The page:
During initialization, error recovery, and open or close operations, SCSI device drivers initiate some transactions not directly related to an operating system request. These transactions are called internal commands and are relatively simple to handle.
Internal commands differ from operating system-initiated transactions in several ways. The primary difference is that the SCSI device driver is required to generate a struct buf that is not related to a specific request. Also, the actual SCSI commands are typically more control-oriented than data transfer-related.
The only special requirement for commands with short data-phase transfers (less than or equal to 256 bytes) is that the SCSI device driver must have pinned the memory being transferred into or out of system memory pages. However, due to system hardware considerations, additional precautions must be taken for data transfers into system memory pages when the transfers are larger than 256 bytes. The problem is that any system memory area with a DMA data operation in progress causes the entire memory page that contains it to become inaccessible.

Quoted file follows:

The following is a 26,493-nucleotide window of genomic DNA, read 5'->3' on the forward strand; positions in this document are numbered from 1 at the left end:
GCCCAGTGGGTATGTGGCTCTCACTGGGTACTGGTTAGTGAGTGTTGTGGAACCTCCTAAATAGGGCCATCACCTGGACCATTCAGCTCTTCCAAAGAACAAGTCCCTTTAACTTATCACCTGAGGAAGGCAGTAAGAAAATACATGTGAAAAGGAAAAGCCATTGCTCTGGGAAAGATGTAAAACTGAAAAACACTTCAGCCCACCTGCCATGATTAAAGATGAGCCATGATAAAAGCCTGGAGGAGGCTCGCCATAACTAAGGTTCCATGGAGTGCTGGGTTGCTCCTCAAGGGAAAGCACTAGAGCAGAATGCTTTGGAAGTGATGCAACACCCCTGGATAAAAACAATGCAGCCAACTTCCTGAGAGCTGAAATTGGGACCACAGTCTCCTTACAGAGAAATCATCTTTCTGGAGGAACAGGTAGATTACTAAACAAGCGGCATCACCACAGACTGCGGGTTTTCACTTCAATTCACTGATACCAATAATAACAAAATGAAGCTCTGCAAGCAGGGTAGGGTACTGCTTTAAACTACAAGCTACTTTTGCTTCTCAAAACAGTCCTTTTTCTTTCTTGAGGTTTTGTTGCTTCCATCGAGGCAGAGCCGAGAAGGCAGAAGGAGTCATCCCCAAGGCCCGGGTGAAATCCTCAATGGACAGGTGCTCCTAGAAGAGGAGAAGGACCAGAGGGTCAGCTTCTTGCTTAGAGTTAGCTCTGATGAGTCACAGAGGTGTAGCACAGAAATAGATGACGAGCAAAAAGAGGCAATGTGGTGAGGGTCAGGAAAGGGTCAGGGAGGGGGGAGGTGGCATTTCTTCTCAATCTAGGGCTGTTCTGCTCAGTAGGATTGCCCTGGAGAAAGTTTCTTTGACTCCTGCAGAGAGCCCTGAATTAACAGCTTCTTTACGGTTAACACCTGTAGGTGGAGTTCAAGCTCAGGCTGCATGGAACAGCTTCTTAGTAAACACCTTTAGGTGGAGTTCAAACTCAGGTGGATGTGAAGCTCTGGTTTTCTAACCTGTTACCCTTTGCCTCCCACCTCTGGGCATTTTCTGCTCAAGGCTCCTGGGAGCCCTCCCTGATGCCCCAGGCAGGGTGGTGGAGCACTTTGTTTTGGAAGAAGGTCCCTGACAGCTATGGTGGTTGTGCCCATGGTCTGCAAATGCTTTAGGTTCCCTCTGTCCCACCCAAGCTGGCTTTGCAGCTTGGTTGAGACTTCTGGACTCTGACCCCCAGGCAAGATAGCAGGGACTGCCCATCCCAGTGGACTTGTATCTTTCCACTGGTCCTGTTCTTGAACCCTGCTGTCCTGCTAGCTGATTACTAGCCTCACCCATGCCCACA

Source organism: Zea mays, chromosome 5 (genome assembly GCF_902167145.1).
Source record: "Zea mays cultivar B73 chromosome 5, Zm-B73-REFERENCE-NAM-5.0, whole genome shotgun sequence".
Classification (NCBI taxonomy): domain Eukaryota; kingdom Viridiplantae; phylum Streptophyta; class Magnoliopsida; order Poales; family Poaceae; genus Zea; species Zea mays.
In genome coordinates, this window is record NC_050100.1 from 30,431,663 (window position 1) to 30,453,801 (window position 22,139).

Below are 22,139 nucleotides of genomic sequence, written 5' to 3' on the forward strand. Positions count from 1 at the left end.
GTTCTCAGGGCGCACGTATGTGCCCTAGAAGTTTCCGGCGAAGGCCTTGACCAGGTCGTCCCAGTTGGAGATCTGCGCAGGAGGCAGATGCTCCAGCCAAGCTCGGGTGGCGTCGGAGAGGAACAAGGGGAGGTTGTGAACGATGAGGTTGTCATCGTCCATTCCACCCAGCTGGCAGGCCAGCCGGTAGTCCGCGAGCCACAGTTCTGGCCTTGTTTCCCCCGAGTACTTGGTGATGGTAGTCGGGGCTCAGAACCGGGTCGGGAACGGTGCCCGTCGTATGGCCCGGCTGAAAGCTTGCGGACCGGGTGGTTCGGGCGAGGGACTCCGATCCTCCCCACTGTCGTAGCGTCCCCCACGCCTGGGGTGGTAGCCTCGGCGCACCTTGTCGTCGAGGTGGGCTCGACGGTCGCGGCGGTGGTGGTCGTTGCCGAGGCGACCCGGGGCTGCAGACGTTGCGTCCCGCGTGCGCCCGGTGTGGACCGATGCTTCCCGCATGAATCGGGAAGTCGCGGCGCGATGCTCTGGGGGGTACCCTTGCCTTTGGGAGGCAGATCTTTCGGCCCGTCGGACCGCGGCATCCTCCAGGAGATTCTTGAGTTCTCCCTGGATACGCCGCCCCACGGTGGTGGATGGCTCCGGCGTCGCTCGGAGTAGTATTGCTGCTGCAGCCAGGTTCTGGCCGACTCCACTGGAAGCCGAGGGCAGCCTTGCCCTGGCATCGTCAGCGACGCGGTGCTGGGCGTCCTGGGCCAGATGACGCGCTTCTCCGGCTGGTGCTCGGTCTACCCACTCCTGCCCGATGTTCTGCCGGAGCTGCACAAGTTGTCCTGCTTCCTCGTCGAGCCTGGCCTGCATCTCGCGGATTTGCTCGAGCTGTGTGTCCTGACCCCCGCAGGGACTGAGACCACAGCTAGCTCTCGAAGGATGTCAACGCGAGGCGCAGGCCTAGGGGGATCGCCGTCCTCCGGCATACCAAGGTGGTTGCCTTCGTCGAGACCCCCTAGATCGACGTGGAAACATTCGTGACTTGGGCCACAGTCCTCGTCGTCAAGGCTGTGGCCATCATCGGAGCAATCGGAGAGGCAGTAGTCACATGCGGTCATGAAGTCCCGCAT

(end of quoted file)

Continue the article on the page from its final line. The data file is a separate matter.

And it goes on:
As a result, a SCSI device driver that initiates an internal command with more than 256 bytes must have preallocated and pinned an area of some multiple whose size is the system page size. The driver must not place in this area any other data areas that it may need to access while I/O is being performed into or out of that page. Memory pages so allocated must be avoided by the device driver from the moment the transaction is passed to the adapter device driver until the device driver iodone routine is called for the transaction (and for any other transactions to those pages).
Understanding the Execution of Initiator I/O Requests
SCSI Error Recovery.
Understanding the sc_buf Structure.